“Then he unlocked the back door / and stepped out into the garden”: Paula Meehan’s “My Father Perceived as a Vision of St Francis”

Photo courtesy Breno Machado via Unsplash

Photo courtesy Breno Machado via Unsplash

A few weeks ago, I was reading about contemporary Irish poetry (living life in the fast lane, as always), and I learned a little bit about Paula Meehan, named the Ireland Professor of Poetry in 2013. The Irish Times had a feature about her this winter, in which Ciaran Carty wrote,

“It’s more than 40 years, and nine books, since Meehan emerged from childhood in the inner city Dublin tenements to give voice to the disenfranchised everywhere, less in anger than with compassion and an intuitive understanding that, through verse, imbued their lives and memories with mythic dignity.”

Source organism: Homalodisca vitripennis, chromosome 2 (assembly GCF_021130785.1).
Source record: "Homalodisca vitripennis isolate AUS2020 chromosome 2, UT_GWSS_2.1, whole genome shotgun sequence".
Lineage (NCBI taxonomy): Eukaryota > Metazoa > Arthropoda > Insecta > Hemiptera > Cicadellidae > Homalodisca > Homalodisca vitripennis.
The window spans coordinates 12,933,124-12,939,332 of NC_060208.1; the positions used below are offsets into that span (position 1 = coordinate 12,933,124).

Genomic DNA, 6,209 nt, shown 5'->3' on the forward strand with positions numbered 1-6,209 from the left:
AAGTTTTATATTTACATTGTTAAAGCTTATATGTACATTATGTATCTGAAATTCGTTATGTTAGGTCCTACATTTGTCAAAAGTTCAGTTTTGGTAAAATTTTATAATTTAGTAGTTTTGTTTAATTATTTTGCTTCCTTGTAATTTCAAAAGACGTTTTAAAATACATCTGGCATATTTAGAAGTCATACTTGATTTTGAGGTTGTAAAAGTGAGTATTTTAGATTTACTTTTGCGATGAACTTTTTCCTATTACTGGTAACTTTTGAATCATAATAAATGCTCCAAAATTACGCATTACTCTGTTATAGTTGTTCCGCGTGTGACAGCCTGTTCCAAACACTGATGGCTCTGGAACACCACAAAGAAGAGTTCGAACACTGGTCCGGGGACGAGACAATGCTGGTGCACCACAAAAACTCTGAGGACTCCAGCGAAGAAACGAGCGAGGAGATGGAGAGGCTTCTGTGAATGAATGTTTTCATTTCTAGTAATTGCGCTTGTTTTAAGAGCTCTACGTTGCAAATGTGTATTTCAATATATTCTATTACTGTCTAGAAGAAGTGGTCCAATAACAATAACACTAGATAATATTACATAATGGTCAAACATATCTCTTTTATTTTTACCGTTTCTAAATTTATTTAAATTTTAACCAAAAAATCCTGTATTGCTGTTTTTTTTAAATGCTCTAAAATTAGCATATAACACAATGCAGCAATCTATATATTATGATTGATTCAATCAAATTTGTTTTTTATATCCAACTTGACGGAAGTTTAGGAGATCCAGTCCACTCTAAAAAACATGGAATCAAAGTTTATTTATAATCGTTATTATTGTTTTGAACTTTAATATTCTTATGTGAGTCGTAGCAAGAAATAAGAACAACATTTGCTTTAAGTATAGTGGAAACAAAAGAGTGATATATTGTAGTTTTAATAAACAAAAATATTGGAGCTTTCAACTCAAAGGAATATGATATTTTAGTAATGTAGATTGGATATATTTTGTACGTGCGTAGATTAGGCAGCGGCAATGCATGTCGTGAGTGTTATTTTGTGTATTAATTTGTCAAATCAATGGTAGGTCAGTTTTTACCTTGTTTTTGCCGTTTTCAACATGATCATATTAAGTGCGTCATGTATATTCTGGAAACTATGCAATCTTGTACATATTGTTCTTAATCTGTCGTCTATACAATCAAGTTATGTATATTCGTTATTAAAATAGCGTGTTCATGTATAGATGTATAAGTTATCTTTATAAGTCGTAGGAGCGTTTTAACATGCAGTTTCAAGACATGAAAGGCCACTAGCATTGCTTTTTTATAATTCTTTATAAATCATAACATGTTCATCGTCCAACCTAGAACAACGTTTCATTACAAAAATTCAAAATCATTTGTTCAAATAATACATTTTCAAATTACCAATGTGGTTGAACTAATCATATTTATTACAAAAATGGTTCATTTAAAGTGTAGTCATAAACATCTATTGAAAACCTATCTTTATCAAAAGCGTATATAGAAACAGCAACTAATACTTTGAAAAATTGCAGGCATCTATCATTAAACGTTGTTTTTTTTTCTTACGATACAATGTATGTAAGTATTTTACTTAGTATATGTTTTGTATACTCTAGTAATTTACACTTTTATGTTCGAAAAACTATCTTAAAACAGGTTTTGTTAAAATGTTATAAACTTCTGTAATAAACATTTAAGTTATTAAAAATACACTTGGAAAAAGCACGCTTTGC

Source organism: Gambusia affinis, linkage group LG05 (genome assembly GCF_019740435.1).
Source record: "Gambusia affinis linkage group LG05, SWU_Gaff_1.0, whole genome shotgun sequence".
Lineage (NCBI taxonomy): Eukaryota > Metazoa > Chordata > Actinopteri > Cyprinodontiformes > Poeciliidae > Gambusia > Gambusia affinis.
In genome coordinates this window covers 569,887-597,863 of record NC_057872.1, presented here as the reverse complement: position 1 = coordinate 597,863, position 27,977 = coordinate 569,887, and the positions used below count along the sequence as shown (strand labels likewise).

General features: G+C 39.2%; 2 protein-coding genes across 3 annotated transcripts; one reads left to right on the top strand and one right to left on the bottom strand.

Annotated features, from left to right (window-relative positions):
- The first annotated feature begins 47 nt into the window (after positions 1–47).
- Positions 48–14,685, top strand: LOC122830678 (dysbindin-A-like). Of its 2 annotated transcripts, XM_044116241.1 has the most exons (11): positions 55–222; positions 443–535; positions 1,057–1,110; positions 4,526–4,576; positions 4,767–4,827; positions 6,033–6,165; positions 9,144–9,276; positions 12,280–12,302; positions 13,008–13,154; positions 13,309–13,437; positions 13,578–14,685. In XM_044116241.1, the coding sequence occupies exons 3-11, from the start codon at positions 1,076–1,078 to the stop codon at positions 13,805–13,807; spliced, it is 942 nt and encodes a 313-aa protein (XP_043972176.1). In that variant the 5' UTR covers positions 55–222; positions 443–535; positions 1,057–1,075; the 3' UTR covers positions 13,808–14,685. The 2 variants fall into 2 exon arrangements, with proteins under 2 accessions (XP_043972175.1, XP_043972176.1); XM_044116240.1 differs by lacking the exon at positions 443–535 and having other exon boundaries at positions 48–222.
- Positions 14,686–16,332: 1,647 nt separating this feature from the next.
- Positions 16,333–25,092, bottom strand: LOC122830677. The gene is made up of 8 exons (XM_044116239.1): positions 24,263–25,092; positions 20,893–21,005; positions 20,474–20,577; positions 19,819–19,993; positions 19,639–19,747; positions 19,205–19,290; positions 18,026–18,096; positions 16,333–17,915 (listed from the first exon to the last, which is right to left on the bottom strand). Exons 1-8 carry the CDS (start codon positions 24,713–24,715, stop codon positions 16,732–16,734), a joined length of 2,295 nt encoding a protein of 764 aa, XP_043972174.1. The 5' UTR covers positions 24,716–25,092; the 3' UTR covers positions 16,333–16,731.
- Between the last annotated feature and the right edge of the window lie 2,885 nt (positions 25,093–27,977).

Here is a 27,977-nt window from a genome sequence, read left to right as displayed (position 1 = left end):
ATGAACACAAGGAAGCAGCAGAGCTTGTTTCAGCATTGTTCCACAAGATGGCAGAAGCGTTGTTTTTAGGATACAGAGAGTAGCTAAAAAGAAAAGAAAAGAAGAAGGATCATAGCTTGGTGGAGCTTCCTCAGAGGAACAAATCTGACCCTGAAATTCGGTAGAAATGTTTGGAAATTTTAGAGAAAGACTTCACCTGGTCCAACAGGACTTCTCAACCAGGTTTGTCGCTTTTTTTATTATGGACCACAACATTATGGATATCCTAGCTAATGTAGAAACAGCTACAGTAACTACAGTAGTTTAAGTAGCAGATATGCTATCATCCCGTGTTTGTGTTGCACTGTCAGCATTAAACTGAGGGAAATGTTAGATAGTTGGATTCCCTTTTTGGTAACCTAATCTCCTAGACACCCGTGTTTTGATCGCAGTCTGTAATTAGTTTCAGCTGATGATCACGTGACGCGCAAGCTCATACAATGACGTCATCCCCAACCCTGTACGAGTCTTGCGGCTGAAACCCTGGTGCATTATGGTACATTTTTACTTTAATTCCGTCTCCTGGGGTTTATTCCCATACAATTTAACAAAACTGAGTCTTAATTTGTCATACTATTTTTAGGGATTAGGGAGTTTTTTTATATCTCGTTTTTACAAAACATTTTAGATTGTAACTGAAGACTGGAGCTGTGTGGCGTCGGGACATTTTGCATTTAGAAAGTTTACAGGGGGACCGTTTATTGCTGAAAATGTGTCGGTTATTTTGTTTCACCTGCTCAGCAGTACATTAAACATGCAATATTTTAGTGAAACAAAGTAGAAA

Sounds pretty good to me.

Professor Meehan’s poems are a little tricky to find–she doesn’t have an entry at The Poetry Foundation, which is my go-to poetry site, but you can read “Ashes” at Poets.org. The poem that really caught my eye was this one: “My Father Perceived as a Vision of St Francis,” over at The Poetry Project, which is a site devoted to Irish poetry. It’s a lovely poem, anchored in everyday detail, but transcendent all the same.